T IDALBAS INGROUP.COM 7 Planning Operational Coordination Public Information andWarning Health and Social Services Economic Recovery Housing Infrastructure Systems Natural and Cultural Resources • How will your community organize, coordinate and communicate major community decisions, actions and investments, during the recovery process? • How will your community ensure community stakeholders’ participation in recovery? • Who will take on the Local Disaster Recovery Manager role? • How will your community link up with regional, state, and federal entities and other appropriate private-sector, nongovernmental and nonprofit partners? • How will your community identify, prioritize and proactively obtain resources to fund and enable recovery actions on behalf of the community — including FEMA recovery grants, other federal grants and donations? • How will your local government ensure adequate public information, communication, inclusiveness and information-sharing in accessible formats throughout the phases of recovery? • How will stakeholders be informed of permitting requirements, opportunities, resources, activities and progress in recovery? • What organizational structures already exist within partner organizations to support individuals and families with health and social services? • How will essential services be maintained or re-established? • Does your community have a disaster recovery or emergency budget? • Does your community have emergency procurement procedures? • What departments will identify and manage the federal disaster recovery grants that can support recovery? Is there a list with pros and cons or when to use? • Are tools in place to track and audit these programs? • Have you identified and worked with major employers in your jurisdiction? • Are you familiar with any local economic and workforce development goals? • What local ordinances, such as zoning, subdivision regulation, building codes and other guidelines are in place that could help or hinder recovery? • How will your jurisdiction support the redevelopment of housing and affordable housing? • Has your community thought through how they would provide housing solutions to the community based on unique hazards? • Does your community have existing relationships with critical infrastructure? • Has your community performed energy assurance planning and therefore considered vulnerabilities to energy infrastructure and cascading impacts to the community? • Have you worked to prioritize restoration based on vulnerabilities? • Are you familiar with local or regional transportation plans or capital improvement projects? • Are their specific regulations or processes at the state or local level to rehabilitate environmentally sensitive areas and/or historic and cultural landmarks? • Does your jurisdiction provide special consideration to historical resources and sites with archaeological significance? GAUGING THE PREPAREDNESS OF A COMMUNITY AND ITS ABILITY TO MANAGE RECOVERY TOPIC SERIES OF QUESTIONS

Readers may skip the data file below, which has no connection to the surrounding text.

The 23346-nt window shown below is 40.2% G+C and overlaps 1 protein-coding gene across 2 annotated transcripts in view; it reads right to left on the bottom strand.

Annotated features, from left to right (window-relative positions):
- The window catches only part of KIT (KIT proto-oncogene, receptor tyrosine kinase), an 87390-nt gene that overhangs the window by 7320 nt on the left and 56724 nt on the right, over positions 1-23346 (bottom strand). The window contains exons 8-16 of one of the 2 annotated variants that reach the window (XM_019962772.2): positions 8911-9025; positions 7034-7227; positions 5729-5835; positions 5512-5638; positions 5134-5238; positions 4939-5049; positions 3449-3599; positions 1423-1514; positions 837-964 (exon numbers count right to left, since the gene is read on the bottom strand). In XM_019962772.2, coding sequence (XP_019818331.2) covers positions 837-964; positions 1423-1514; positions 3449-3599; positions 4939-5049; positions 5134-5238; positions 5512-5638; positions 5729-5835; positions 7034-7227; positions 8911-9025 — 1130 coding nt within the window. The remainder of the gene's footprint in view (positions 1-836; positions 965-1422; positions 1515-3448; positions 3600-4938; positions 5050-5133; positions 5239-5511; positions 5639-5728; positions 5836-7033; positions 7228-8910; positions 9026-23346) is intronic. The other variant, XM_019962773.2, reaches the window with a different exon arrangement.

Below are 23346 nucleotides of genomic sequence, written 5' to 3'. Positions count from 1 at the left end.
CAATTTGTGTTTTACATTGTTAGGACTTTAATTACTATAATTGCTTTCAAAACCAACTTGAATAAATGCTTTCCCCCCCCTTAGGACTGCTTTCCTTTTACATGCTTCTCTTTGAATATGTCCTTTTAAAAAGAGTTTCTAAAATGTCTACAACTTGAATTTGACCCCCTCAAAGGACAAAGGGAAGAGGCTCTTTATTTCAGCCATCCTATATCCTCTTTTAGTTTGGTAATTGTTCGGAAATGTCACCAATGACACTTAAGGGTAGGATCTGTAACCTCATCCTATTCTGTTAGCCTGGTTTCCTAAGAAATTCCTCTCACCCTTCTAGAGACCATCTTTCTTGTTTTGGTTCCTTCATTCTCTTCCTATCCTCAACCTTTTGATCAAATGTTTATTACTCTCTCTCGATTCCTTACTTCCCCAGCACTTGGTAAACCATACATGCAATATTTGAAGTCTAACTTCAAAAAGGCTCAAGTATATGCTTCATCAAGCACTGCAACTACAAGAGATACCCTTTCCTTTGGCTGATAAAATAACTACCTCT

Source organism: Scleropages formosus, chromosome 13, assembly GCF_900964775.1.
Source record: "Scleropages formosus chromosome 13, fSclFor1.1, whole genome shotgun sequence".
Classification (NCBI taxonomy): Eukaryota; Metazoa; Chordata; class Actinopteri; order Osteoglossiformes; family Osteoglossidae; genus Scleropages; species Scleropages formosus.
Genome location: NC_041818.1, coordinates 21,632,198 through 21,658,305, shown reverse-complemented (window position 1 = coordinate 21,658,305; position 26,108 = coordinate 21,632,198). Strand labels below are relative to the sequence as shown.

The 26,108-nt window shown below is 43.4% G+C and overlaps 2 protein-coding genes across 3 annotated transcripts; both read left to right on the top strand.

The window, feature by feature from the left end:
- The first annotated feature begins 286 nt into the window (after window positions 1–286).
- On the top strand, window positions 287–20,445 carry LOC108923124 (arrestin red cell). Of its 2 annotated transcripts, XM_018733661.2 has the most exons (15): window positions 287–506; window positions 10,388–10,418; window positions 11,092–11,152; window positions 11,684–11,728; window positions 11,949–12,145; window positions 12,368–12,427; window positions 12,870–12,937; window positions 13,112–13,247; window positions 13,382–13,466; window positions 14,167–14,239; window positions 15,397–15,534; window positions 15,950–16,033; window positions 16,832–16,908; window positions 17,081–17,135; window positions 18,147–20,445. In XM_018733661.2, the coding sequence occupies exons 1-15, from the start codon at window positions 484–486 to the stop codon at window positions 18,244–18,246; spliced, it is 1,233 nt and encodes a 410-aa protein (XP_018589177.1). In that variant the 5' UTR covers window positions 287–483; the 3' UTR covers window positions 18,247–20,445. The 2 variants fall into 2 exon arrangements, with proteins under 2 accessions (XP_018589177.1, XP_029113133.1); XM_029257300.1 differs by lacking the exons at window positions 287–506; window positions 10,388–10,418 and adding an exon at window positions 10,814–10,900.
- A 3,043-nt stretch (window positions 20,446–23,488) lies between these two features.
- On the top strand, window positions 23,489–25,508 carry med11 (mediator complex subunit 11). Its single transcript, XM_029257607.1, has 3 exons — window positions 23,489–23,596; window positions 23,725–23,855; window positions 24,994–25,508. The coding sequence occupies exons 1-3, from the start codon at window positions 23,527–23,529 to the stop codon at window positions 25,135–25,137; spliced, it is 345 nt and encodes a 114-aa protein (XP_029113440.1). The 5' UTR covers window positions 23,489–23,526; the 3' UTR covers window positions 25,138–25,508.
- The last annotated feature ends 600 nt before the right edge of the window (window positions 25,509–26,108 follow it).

8 D I SAS T E R R ECOVE RY TODAY.COM and past initiatives that could support the pre-disaster recovery planning process. One strategy — to gauge the preparedness of a community and its ability to manage recovery operations — is to utilize stakeholder groups to answer a series of questions like those outlined in the table on page 7. UtilizeWorking Groups to Establish Operational Organization One of the most reoccurring lessons learned from 2017 and 2018 was the need for a clearly defined organizational structure for recovery. Communities can reinforce organizational principles of recovery in the pre-disaster recovery planning process. By designating those agencies and organizations that are either coordinating, primary or supporting agencies and organizations for critical recovery functions, communities can establish working groups to determine vulnerabilities, resources and capabilities associated with each recovery function. This can support continued planning and preparedness after the document has been written. Working groups should be encouraged to identify potential impacts hazards could have and the unique consequences for the communities they serve. Understanding the impacts of the community can help focus the planning efforts. Both direct and indirect impacts should be assessed, such as: • Direct Impacts – Economic impacts to small and large businesses. – Cultural resources. – Environmental and natural resources. – Infrastructure systems. – Social impacts. – Affordable and accessible housing stock. Continued from 6